1131 see perry v new hampshire 565 us no 108974 slip

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1131 See Perry v. New Hampshire, 565 U.S. ___, No. 10–8974, slip op. at 6–7, 15–17 (2012). 2038 AMENDMENT 14—RIGHTS GUARANTEED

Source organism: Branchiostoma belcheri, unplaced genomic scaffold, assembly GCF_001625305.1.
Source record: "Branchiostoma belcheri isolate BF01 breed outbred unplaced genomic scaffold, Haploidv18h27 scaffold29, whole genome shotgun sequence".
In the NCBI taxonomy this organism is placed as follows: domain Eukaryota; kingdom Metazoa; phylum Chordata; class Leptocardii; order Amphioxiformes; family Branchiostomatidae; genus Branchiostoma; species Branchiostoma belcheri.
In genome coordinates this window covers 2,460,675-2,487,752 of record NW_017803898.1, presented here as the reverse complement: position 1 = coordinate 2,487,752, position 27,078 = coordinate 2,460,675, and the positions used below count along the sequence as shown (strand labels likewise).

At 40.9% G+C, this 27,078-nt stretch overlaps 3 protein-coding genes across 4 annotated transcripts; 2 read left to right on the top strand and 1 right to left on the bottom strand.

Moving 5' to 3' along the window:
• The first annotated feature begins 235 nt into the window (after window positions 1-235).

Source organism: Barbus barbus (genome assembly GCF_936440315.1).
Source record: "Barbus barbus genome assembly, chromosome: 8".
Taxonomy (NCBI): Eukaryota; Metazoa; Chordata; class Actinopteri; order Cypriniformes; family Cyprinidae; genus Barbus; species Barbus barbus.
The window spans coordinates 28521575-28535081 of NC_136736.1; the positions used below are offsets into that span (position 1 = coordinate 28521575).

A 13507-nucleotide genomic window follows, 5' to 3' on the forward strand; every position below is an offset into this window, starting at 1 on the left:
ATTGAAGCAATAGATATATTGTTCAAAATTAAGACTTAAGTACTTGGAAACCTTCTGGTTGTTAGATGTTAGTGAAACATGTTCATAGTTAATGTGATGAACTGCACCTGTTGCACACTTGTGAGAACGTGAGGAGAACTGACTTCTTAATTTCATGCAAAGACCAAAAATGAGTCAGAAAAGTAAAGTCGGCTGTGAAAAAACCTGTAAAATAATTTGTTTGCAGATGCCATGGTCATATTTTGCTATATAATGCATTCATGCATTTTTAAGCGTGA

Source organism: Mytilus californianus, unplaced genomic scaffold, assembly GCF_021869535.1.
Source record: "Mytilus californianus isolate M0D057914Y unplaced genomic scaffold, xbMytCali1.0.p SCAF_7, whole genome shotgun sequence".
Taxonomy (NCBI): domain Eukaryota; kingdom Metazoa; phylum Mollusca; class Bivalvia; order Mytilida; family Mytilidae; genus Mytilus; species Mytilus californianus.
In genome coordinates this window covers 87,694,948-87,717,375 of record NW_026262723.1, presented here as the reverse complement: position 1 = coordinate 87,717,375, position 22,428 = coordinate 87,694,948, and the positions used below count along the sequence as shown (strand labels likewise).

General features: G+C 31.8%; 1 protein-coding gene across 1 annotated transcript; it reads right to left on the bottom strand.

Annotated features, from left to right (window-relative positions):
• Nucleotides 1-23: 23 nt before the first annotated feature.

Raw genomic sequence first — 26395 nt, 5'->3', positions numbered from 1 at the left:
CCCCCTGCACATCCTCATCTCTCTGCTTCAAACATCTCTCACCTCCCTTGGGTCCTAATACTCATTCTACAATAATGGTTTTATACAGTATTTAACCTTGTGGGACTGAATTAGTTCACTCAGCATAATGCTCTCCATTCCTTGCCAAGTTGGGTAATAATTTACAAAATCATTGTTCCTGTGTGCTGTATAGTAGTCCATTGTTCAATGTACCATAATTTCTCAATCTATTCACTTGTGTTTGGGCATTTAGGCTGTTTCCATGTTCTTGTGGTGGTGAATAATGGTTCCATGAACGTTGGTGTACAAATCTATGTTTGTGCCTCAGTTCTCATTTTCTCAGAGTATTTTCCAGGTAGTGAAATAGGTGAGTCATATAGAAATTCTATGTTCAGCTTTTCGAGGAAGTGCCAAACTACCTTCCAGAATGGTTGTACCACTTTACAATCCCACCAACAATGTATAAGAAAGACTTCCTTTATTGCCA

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fication process that was both suggestive and unnecessary. 1132 Sec- ond, the identification procedures must have created a substantial prospect for misidentification. Determination of these elements is made by examining the “totality of the circumstances” of a case. 1133 The Court has not recognized any per se rule for excluding an eye- witness identification on due process grounds. 1134 Defendants have had difficulty meeting the Court’s standards: Only one challenge has been successful. 1135 Fair Trial. —As noted, the provisions of the Bill of Rights now applicable to the states contain basic guarantees of a fair trial— right to counsel, right to speedy and public trial, right to be free from use of unlawfully seized evidence and unlawfully obtained con- fessions, and the like. But this does not exhaust the requirements of fairness. “Due process of law requires that the proceedings shall be fair, but fairness is a relative, not an absolute concept . . . . What 1132 “Suggestive confrontations are disapproved because they increase the likeli- hood of misidentification, and unnecessarily suggestive ones are condemned for the further reason that the increased chance of misidentification is gratuitous.” Neil v. Biggers, 409 U.S. 188, 198 (1972). An identification process can be found to be sug- gestive regardless of police intent. Perry v. New Hampshire, 565 U.S. ___, No. 10– 8974, slip op. at 2 & n.1 (2012) (circumstances of identification found to be sugges- tive but not contrived; no due process relief). The necessity of using a particular procedure depends on the circumstances. E.g. , Stovall v. Denno, 388 U.S. 293 (1967) (suspect brought handcuffed to sole witness’s hospital room where it was uncertain whether witness would survive her wounds). 1133 Neil v. Biggers, 409 U.S. 188, 196–201 (1972); Manson v. Brathwaite, 432 U.S. 98, 114–17 (1977). The factors to be considered in evaluating the likelihood of misidentification include the opportunity of the witness to view the suspect at the time of the crime, the witness’s degree of attention, the accuracy of the witness’s prior description of the suspect, the level of certainty demonstrated by the witness at the confrontation, and the length of time between the crime and the confronta- tion. See also Stovall v. Denno, 388 U.S. 293 (1967). 1134 The Court eschewed a per se exclusionary rule in due process cases at least as early as Stovall . 388 U.S. 293, 302 (1967). In Manson v. Brathwaite, the Court evaluated application of a per se rule versus the more flexible, ad hoc “totality of the circumstances” rule, and found the latter to be preferable in the interests of deterrence and the administration of justice. 432 U.S. 98, 111–14 (1977). The rule in due process cases differs from the per se exclusionary rule adopted in the Wade - Gilbert line of cases on denial of the right to counsel under the Sixth Amendment in post-indictment lineups. Cases refining the Wade - Gilbert holdings include Kirby v.
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